GRANT GILCHRIST has never been one to shy away from a challenge.

And it is this mentality that has seen the lock bounce back from the disappointment of falling out of international favour to regain his place in Gregor Townsend’s team.

Gilchrist was an integral member of the Scotland side that travelled to last year’s World Cup, starting three of Scotland’s four games in Japan as well as making an appearance from the bench against Russia.

But come the start of this Six Nations campaign, Gilchrist had dropped out of favour and for Scotland’s opening two fixtures of the tournament, he failed to make it into the matchday 23 entirely.

While he is far too experienced to ever get complacent about international selection, Gilchrist was in good form coming into this Six Nations and it was a surprise to many, if not himself, that he found himself sidelined for those opening fixtures.

And while being dropped might have felt like a crushing blow to some, for Gilchrist, it was just an obstacle he knew he would have to overcome, and so he immediately set about proving his worth in training.

“I felt, coming into the tournament, my form was pretty good with Edinburgh but I was also aware that we’re blessed with quality players in my position and they were also playing well,” the 29-year-old said.

“Gregor (Townsend) is pretty good – he said straight away he thought I was playing pretty well and that I’d get an opportunity at some point so I just needed to be ready to take it.

“I always believed I had attributes that I could bring to the table for the team – I was always pushing hard and I believed I could force my way in this tournament.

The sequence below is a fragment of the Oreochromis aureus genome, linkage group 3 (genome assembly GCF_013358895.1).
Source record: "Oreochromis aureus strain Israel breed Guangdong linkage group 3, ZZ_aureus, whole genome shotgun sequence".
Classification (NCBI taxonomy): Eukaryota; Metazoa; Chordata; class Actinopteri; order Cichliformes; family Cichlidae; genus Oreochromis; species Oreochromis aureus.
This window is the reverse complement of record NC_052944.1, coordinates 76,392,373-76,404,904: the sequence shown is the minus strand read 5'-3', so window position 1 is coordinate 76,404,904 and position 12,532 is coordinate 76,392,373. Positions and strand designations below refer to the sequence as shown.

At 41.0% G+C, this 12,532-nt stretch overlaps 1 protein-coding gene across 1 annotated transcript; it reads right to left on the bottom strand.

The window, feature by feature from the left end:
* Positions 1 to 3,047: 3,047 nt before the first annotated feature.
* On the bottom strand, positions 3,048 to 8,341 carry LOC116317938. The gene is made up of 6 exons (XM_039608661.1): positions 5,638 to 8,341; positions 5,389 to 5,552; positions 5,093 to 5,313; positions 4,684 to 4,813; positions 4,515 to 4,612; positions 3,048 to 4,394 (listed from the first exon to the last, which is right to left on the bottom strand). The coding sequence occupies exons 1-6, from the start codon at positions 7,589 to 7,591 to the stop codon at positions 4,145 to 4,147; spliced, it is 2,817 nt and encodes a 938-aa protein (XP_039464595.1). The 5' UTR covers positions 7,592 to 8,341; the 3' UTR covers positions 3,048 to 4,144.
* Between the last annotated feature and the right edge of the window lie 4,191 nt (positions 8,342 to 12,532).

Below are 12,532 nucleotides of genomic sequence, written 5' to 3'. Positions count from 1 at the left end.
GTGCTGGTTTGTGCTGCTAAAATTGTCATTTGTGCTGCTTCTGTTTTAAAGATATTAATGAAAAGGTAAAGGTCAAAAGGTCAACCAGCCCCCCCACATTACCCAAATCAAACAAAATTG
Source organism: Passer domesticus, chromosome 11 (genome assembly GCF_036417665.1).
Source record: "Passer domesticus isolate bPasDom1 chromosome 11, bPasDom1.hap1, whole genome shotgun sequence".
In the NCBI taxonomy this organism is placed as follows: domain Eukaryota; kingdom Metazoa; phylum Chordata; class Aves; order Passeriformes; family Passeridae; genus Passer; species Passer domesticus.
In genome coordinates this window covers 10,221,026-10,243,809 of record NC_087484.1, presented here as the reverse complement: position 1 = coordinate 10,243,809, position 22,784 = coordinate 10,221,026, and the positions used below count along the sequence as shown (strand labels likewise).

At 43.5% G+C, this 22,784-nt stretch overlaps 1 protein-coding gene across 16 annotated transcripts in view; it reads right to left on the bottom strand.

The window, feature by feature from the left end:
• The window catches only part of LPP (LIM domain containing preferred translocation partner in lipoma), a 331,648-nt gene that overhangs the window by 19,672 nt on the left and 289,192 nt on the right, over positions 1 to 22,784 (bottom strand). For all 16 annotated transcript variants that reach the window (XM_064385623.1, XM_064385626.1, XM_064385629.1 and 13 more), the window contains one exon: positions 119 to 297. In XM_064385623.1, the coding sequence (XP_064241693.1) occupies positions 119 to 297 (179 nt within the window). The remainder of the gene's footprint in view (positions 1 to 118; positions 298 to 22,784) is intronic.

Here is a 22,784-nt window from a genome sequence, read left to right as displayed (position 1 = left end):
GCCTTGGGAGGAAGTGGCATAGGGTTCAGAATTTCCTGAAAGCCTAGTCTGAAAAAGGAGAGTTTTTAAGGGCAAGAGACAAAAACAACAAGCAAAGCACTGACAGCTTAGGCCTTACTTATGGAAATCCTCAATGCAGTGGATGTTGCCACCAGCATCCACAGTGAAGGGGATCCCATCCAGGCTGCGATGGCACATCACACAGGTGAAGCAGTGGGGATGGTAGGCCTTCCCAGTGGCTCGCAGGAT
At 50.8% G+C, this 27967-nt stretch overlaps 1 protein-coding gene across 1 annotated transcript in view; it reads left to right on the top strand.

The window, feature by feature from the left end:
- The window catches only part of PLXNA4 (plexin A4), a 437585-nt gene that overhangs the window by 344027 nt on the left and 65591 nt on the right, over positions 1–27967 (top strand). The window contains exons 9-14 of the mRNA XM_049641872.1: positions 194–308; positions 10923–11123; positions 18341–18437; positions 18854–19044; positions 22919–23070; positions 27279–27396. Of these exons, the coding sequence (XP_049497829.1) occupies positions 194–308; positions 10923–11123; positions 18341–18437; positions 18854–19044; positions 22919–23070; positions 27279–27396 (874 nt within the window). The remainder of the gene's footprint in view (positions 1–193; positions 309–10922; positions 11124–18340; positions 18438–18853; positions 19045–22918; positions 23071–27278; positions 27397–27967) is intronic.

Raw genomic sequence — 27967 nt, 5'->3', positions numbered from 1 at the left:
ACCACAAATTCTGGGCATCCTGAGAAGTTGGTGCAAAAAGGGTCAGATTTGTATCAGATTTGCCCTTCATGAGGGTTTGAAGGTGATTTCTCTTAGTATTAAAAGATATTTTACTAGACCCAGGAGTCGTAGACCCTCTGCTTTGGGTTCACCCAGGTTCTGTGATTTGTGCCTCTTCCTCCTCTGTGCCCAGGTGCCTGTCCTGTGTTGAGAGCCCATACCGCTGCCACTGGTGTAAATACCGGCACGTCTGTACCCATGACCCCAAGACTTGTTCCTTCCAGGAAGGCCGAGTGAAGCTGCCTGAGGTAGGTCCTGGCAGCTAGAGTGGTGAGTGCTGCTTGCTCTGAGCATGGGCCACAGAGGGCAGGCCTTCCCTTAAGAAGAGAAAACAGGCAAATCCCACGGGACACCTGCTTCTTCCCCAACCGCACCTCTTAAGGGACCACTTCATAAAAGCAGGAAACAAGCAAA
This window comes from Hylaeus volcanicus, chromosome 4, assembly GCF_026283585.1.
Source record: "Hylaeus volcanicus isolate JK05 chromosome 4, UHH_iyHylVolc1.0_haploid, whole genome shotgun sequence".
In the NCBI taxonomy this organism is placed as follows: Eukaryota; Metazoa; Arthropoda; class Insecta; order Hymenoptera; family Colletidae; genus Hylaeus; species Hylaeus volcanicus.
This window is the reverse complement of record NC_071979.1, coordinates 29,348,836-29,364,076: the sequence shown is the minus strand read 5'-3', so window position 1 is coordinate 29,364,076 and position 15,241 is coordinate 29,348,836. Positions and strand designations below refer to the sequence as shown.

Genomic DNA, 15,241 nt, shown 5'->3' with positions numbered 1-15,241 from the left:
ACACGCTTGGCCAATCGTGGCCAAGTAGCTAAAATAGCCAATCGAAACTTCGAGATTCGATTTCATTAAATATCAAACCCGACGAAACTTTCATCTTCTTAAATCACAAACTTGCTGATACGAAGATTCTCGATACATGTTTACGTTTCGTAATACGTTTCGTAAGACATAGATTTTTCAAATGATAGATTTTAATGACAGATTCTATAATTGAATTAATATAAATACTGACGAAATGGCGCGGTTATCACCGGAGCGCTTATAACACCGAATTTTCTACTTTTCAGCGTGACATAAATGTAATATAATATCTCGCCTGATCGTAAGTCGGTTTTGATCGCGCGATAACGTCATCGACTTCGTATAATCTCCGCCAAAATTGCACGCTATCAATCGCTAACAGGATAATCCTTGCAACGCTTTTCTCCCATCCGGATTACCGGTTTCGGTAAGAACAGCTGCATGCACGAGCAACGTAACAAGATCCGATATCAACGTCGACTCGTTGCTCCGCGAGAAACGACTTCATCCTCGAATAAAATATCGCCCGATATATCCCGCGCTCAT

“(So I focused on) contributing as much as possible to the team performance so in

the first couple of weeks, I was involved a lot in with line-outs and stuff, making sure the guys were really well prepared for the games, which is something I’d take pride in anyway.

“If you’re not involved, you have to be engaged and that counts for just as much.

“I want Scotland to win so if you’re involved (in the matchday squad), great but if you’re not you still have a big job to do and that’s something I was determined to do, as well as show up well in training.

“And when you get back to your club in the gap weeks, making sure you’re putting your best foot forward for your club so Gregor knows you’re playing well.”

Gilchrist did more than enough to convince Townsend to give him his place in the side back, with the head coach including him in his matchday squad for Scotland’s past two matches, as a replacement against Italy and then in the starting 15 against France last Sunday.

Gilchrist is never short of motivation when representing his country but he admits that short period on the sidelines has given him a little extra drive over the past few weeks.

“I’d been champing at the bit to be involved so it was a big opportunity for me (to start against France),” he said.

“Like every time you get to be involved with Scotland, you try to make the most of it. Spending a bit of time out of the team or fighting for your place just makes you better. Competition makes you better.

“I was as hungry as ever and I know that to keep my place in the team, I need to be like that every time I put the jersey on.”

While that momentary blip in terms of selection may have dented the confidence of some, Gilchrist is far too used to battling for his place to allow it to affect him adversely and so his mood was not affected too severely by missing out on selection.

“I’ve been around the block and I’ve always had to fight for my place and I think that’s a good thing,” he said.

“Throughout my whole career, there’s never been a spell when I’ve been a guaranteed pick, I’ve always had to fight tooth and nail so (my mood) pretty much the same and I fight the same way I always do. So it hasn’t changed me too much.”